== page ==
Be the person who runs the new stuff, who reads the literature and adopts things quickly, and who makes compounds that aren’t like all the stuff that’s already in the screening deck. You don’t have to go completely crazy, you know. There are plenty of good, reasonable structures that no one else is making at your company – have no doubt – and if you’re the person who makes them and who introduces new chemistry into the department, you have something with which to justify your salary (or a higher one!) On the other hand, if you’re the person who cranks out the sulfonamide libraries, well. . .they can get that cheaper somewhere else, you know.

Comments (7) + TrackBacks (0) | Category: Life in the Drug Labs


COMMENTS

1. Petros on August 19, 2008 8:19 AM writes...

Some interesting points that the pair of you make. I'd totally agree with you that there is a need to think (at least) slightly laterally or even outside of the box. If something works it might be valuable when working in hot areas where there is a lot of potentially overlapping IP.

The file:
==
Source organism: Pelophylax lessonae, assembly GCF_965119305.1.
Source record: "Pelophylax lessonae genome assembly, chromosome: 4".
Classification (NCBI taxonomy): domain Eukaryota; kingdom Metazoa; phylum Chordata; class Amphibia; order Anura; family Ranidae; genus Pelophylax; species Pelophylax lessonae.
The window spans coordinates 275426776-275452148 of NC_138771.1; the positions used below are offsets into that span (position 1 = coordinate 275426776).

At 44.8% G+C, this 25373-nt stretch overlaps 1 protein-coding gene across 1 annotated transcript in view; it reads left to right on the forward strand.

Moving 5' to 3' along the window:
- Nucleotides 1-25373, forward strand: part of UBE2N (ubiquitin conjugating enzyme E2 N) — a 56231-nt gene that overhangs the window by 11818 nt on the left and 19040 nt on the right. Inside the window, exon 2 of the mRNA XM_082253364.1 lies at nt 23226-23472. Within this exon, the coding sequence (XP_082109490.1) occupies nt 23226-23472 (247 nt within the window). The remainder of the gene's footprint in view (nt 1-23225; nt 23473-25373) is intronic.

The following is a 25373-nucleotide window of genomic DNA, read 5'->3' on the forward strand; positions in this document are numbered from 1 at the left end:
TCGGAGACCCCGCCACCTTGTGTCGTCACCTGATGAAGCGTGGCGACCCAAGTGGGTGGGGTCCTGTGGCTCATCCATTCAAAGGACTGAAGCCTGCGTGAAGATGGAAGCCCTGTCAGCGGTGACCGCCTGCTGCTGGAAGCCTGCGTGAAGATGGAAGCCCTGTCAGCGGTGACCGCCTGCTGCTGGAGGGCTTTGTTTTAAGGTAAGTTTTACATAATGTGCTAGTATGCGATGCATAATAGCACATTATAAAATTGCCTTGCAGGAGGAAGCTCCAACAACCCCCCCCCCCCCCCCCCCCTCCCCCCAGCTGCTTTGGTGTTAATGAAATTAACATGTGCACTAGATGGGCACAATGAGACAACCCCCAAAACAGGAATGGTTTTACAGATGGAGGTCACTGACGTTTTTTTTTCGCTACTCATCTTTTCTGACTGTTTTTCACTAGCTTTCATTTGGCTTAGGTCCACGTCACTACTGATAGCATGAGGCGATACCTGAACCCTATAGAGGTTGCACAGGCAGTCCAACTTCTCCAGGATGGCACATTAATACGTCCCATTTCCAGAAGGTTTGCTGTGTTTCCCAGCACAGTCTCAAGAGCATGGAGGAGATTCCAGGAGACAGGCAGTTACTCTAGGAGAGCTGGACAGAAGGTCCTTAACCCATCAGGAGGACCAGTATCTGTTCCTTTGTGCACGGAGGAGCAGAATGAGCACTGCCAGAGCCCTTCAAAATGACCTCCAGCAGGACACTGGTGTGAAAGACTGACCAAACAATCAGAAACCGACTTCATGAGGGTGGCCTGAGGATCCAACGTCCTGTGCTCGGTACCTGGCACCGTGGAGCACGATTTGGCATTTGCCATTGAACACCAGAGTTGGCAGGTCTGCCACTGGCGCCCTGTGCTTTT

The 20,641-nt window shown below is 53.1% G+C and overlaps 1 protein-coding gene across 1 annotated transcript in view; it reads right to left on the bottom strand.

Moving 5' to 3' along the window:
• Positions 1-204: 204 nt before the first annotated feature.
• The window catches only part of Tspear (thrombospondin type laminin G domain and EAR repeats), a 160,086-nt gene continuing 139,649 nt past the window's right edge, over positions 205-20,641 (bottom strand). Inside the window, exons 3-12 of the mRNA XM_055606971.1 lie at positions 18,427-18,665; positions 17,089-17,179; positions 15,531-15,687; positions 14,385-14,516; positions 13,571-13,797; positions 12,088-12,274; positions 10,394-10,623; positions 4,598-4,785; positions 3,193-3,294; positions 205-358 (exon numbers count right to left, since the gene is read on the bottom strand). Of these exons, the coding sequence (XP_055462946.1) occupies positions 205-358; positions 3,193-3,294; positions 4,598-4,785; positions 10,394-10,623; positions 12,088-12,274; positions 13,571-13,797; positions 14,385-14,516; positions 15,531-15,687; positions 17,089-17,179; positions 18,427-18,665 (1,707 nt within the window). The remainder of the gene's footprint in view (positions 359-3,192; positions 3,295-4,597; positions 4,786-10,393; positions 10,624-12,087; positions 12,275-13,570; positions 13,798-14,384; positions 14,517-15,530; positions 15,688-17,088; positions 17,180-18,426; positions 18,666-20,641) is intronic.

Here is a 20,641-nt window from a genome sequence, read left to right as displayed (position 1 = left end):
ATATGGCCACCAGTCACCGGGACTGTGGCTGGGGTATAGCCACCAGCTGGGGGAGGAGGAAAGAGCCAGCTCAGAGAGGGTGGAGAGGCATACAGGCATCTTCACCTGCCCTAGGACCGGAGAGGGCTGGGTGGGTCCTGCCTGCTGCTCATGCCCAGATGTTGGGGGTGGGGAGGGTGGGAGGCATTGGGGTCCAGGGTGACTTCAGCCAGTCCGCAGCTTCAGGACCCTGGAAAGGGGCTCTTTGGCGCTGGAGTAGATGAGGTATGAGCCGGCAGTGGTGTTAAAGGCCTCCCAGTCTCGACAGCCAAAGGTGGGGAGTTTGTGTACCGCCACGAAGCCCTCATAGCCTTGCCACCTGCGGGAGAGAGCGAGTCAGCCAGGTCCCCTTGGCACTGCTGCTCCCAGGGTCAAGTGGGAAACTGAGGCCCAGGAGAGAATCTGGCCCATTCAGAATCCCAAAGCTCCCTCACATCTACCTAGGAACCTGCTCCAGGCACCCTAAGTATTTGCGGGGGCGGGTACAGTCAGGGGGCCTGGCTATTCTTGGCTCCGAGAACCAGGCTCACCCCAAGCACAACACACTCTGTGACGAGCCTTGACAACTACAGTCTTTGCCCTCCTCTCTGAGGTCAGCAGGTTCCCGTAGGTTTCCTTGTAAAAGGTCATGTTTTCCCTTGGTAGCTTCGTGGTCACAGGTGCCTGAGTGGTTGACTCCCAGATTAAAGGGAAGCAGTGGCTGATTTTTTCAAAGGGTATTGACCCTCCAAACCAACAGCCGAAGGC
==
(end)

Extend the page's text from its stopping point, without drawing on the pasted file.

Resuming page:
I think Milkshake's point about not abandoning scanning the chemical literature is also valid. In the days when I was working as a med chemist when our library switched to taking journals on mcirofiche rather than hard copy, it severely hindered scanning the literature and certainly made me less inclidned to do so becuase of the incovenience of the format for such a purpose. Modern electronic versions are betetr, although not (I feel) as good as the old hard copies.

It also begs the question as to which synthetic journals to scan? A topic you have addressed before.

Permalink to Comment

2. NH_chem on August 19, 2008 8:43 AM writes...

The problem is that the boss has to answer to people above him who don't understand chemistry thus want to know why X number of compounds have not been made and tested.